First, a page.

Chronic inflammation is a sustained inflammatory response in which the immune system continues to send out inflammatory cells even when there is no injury or infection. Chronic inflammation is a symptom of many chronic diseases, such as arthritis and asthma.
What is Skinflammation?
Skin inflammation, aka skinflammation, also occurs as a result of an immune response in the body. “We are bombarded every day with inflammatory influences, from harsh skincare ingredients to UVA and UVB rays, stress, tailpipe emissions, HEV rays, smoking, drinking, and sugar,” says Dr. Sturm, whose medical career has focused on combating inflammation in the skin and the body. “Inflammation is the primary cause of skin disease and dysfunction, including hyperpigmentation, suppression of collagen production, premature aging, redness, itching, psoriasis, eczema, acne, rosacea, and seborrheic dermatitis.” Preventing inflammation is therefore key to overall skin health.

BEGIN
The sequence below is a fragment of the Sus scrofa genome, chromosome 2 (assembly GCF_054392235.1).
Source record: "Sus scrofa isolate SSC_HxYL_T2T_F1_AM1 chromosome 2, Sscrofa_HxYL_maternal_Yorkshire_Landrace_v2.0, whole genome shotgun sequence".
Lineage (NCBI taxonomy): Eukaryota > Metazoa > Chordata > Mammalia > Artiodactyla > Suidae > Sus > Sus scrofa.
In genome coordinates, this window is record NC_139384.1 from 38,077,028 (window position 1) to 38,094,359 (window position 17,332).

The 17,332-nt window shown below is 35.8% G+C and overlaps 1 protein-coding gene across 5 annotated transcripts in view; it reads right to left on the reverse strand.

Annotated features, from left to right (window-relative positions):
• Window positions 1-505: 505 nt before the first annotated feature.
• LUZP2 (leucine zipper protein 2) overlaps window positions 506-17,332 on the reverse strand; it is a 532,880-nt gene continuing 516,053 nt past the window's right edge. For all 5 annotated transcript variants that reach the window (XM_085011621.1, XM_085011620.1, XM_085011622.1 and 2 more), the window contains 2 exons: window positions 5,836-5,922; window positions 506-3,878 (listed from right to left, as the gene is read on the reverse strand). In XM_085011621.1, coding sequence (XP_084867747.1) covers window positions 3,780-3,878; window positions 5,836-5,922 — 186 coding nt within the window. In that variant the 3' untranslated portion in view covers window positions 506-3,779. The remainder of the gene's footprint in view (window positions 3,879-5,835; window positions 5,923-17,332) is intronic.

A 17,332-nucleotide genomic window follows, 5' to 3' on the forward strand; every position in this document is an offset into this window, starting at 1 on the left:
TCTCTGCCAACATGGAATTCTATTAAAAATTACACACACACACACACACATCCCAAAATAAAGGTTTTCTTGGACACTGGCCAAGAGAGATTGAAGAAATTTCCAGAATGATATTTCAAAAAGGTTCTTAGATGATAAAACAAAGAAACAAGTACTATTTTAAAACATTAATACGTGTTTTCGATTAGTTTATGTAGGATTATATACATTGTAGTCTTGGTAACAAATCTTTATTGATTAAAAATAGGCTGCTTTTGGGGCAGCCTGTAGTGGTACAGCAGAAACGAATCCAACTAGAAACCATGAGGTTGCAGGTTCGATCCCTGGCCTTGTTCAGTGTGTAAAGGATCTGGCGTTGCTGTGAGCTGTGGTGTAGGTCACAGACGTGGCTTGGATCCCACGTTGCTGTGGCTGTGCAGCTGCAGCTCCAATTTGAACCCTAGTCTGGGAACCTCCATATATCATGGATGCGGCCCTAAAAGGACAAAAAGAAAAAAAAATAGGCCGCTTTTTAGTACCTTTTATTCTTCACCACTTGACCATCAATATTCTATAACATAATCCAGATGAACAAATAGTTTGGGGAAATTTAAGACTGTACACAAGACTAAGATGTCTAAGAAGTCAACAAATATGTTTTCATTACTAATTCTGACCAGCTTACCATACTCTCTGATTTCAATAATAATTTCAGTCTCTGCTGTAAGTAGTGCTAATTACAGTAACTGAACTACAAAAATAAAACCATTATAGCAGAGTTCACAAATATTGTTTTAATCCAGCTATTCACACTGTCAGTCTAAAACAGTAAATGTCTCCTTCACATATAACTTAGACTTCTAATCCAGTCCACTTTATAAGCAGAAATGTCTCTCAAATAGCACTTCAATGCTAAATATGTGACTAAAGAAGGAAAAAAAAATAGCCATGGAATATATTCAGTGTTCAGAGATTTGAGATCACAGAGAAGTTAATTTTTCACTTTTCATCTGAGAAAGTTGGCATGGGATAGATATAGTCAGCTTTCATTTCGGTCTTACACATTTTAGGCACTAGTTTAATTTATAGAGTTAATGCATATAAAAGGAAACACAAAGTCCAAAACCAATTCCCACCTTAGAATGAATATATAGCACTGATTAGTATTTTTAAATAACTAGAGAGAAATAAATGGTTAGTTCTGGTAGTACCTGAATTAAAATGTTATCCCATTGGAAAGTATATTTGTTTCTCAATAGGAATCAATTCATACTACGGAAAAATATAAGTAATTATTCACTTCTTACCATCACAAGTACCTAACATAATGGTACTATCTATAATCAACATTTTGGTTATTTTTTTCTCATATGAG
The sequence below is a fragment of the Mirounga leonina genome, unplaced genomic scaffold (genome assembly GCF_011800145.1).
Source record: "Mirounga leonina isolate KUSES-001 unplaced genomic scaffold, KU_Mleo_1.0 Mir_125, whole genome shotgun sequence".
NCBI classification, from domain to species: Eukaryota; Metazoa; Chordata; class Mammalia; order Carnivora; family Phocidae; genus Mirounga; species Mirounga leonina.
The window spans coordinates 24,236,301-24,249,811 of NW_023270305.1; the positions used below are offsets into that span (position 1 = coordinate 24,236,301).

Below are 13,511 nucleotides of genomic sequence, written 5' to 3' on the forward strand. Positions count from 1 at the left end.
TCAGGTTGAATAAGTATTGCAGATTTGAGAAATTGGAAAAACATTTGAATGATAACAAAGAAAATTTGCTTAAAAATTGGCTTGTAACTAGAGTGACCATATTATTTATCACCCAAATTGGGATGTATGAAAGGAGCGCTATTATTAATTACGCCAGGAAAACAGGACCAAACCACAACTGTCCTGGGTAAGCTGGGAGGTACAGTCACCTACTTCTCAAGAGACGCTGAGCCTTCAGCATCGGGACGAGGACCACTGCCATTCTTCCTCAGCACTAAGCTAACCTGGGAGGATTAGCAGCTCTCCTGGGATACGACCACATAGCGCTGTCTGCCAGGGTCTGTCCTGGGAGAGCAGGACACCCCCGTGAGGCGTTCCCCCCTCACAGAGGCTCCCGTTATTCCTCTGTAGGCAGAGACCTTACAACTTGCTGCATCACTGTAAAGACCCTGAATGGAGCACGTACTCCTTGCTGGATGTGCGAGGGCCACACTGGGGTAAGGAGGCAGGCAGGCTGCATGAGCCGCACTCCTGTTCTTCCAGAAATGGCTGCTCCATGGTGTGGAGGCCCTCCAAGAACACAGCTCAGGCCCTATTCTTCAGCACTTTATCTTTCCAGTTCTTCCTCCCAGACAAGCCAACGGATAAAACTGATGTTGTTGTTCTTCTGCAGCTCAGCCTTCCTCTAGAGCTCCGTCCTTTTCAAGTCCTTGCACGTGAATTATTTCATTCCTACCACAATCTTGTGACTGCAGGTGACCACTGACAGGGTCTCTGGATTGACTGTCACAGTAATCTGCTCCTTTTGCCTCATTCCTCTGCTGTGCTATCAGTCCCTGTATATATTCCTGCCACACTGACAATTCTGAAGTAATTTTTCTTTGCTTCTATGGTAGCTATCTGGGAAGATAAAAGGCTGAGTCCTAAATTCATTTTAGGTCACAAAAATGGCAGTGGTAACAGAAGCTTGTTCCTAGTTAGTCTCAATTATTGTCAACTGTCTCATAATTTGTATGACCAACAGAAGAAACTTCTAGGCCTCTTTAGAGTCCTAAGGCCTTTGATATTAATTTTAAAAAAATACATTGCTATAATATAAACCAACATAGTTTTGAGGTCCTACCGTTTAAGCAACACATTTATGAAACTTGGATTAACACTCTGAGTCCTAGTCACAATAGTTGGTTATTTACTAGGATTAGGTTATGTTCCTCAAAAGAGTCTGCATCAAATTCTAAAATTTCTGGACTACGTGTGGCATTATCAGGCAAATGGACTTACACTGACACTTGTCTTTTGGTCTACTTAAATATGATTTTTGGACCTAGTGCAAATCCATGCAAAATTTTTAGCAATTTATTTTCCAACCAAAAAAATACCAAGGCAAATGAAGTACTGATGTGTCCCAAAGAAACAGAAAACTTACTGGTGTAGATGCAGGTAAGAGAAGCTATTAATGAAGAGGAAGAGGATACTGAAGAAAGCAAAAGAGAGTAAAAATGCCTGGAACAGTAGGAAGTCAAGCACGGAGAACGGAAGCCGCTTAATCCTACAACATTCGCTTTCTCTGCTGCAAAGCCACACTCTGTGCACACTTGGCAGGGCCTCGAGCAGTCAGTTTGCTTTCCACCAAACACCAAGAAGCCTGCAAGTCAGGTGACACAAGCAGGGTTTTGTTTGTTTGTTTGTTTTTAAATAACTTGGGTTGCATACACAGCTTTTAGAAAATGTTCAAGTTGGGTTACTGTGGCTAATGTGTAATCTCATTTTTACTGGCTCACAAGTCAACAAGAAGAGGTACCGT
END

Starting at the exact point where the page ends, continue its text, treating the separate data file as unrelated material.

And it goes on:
Dr. Barbara Sturm’s Top Tips for Preventing Inflammation
Lifestyle: Get an adequate amount of sleep, which stimulates human growth and other hormones. Deploy stress reduction techniques such as breathwork, mediation, and yoga.
Skincare: Use a broad spectrum SPF daily along with products that offer antioxidant benefits and strengthen skin barrier function. Avoid the use of aggressive acid peels and harsh lasers. “Every anti-inflammatory skincare routine should contain products that deeply hydrate and nurture the skin—packed with highly active anti-aging ingredients that support the skin’s barrier function, rather than attack it.”
Diet: Moderate drinking and eliminate smoking. Eat an anti-inflammatory diet rich in fatty fish, avocados, cherries, broccoli, cabbage, green leafy vegetables, tomatoes, almonds, turmeric, and green tea. Avoid soda, refined carbohydrates, trans-fats, fried food, and sugars. Supplement your intake of Vitamin D, Zinc, Magnesium, and Selenium. Avoid antibiotics, NSAID’s and antacids, which harm the microbiome and cause leaky gut, triggering body-wide inflammation.